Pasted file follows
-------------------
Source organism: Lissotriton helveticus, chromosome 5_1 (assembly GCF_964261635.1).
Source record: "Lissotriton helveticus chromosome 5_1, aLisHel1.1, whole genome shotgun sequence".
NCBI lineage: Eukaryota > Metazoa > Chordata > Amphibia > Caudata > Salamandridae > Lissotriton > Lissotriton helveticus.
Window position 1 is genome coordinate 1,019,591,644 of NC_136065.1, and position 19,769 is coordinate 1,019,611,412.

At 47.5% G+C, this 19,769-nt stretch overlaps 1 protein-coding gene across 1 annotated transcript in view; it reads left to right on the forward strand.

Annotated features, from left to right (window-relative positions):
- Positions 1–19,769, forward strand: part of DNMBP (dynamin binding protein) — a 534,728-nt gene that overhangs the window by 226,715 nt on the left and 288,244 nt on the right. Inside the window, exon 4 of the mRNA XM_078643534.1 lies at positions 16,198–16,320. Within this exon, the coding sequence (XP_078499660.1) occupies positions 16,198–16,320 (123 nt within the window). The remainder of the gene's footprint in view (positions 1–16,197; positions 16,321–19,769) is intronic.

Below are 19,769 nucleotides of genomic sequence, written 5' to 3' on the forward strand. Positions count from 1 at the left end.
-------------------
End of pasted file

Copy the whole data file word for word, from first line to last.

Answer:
Source organism: Lissotriton helveticus, chromosome 5_1 (assembly GCF_964261635.1).
Source record: "Lissotriton helveticus chromosome 5_1, aLisHel1.1, whole genome shotgun sequence".
NCBI lineage: Eukaryota > Metazoa > Chordata > Amphibia > Caudata > Salamandridae > Lissotriton > Lissotriton helveticus.
Window position 1 is genome coordinate 1,019,591,644 of NC_136065.1, and position 19,769 is coordinate 1,019,611,412.

At 47.5% G+C, this 19,769-nt stretch overlaps 1 protein-coding gene across 1 annotated transcript in view; it reads left to right on the forward strand.

Annotated features, from left to right (window-relative positions):
- Positions 1–19,769, forward strand: part of DNMBP (dynamin binding protein) — a 534,728-nt gene that overhangs the window by 226,715 nt on the left and 288,244 nt on the right. Inside the window, exon 4 of the mRNA XM_078643534.1 lies at positions 16,198–16,320. Within this exon, the coding sequence (XP_078499660.1) occupies positions 16,198–16,320 (123 nt within the window). The remainder of the gene's footprint in view (positions 1–16,197; positions 16,321–19,769) is intronic.

Below are 19,769 nucleotides of genomic sequence, written 5' to 3' on the forward strand. Positions count from 1 at the left end.